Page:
(Above: Just before sunset Sunday evening. Notice the color of the sun--a deep red. In the foreground--oil derriks from the old 76 Union Oilfield near my home. None blew up, thank God!)
Sunday evening, we took a drive around town just after the evacuations were lifted. Some of the canyons and parts of the nearby freeways were still closed. Here are some pictures I managed to shoot. I know some are not too clear because I took the pictures as we were driving by.
(Above: The entrance to Carbon Canyon. About a mile from my home. The firefighters were still working away.)
(These are true heroes!) (Below, at nightfall, Carbon Canyon was still closed. This was the entrance.)
One of the members of our church congregation was still at his home clearing brush and trees. Sunday afternoon the flames were getting close and he called from his ham radio for help. My husband and another church leader went into the canyon to help him. They had a producer from FoxNews--who had a media pass--with them. If you have a media pass you can get past road blocks. They were able to help the family save their home.
These are pictures I took this morning as I drove through Yorba Linda.
(Below: The hills up to these homes are blackened. The homes are miraculously still intact.)
(Below: This homeowner was not so lucky. It broke my heart to see the man who lives there rolling out his garbages to the curb for tomorrow morning's pickup. The homes of his neighbors on either side of him were unscathed.)
(Below: The people on this hilltop are looking down at the terrible devastation. All that's left is their chimney.)
(The fire "hopscotched" through the neighborhoods--burning one home and not touching another. As you see below, this was all that was left of one home.)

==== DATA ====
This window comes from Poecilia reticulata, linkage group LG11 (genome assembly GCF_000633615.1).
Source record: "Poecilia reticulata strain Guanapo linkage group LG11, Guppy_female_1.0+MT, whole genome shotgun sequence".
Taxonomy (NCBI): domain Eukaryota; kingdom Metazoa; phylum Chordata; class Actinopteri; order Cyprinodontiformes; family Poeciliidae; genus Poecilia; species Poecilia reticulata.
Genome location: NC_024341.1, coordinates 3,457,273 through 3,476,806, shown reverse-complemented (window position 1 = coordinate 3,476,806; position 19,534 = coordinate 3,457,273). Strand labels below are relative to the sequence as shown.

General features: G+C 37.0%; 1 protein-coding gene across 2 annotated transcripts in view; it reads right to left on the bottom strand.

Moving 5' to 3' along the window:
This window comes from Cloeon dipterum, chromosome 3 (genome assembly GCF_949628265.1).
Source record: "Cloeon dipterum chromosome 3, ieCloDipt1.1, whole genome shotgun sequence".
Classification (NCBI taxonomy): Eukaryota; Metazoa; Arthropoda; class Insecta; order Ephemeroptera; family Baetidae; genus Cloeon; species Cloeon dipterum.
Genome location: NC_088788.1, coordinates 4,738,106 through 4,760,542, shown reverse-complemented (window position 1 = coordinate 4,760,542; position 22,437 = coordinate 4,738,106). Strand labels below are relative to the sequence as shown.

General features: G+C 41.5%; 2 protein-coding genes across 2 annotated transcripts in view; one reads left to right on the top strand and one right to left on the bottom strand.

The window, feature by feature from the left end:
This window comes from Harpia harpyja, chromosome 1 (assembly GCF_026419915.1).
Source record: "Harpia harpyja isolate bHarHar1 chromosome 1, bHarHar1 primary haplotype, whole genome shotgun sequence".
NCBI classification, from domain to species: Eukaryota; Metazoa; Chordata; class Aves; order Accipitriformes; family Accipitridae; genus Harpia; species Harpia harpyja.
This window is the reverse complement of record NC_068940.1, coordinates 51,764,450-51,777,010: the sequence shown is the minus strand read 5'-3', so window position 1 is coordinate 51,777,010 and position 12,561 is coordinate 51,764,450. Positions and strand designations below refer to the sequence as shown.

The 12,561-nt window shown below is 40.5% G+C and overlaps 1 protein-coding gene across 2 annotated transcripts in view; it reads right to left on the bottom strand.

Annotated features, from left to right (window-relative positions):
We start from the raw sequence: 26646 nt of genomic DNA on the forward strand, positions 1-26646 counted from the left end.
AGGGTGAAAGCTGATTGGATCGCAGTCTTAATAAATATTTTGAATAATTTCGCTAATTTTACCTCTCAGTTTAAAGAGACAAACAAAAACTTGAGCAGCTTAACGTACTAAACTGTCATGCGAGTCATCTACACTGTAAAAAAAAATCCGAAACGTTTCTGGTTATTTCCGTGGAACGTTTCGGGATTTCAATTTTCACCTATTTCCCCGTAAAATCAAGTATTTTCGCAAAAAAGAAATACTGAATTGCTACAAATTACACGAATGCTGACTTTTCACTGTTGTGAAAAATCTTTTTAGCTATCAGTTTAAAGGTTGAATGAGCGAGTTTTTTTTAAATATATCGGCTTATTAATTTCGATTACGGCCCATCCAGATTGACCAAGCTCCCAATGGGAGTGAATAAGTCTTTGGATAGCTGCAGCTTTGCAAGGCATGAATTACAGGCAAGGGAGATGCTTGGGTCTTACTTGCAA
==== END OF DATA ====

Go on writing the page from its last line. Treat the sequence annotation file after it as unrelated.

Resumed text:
(Below, is a home left in rubble. Their neighbor is one of my dear quilting friends, Sally. I called her today to check on her. She sustained roof damage, but she and her family are safe and sound. Her son stayed all night hosing down their home. Their neighbor's home could not be saved. She said even though she was able to return to her home, she felt it wasn't safe and the fumes are very strong. As you can see, the news media was there interviewing the neighbors.)
(Below: A shot of the fence along the horse trails in the area. Notice how the heat produced cracks in the wood.)
(Below is one entrance to the Chino Hills State Park that borders Yorba Linda. When my children were little, we would go on hikes there. This is what is looked like this morning.)
(Below you can see the path my kids and I used to walk on. In the bottom right hand corner the sign marker says: EASY)
(Notice what looks like red "paint" in the pictures below? That's "flame retardant" sprayed on the area by a DC-10.)
(I'm sure the flame retardant saved this home. You can see it "painting" their garage door. The fire was very close to this neighborhood.)
(This family was hosing down their yard to try and remove the flame retardant. I asked them if it was difficult to remove. They said, "A little, but we are just grateful we are not sifting through rubble!)
(Final shots below: The smoke in the air this morning. All of the schools shut down today because of poor air quality...this if view looking east from Bastanchury hill near my home.)
(Below is a view of Catalina Island in the distance...from the Summit House restaurant not far from my home. You would think that brown air was smog, but that is thick smoke leftover from the weekend.)
Lessons learned from all this: be prepared, be prepared and be prepared! My sister writes a very informative blog about preparedness. Visit it here: PreparedLDSFamily. I need to follow her example!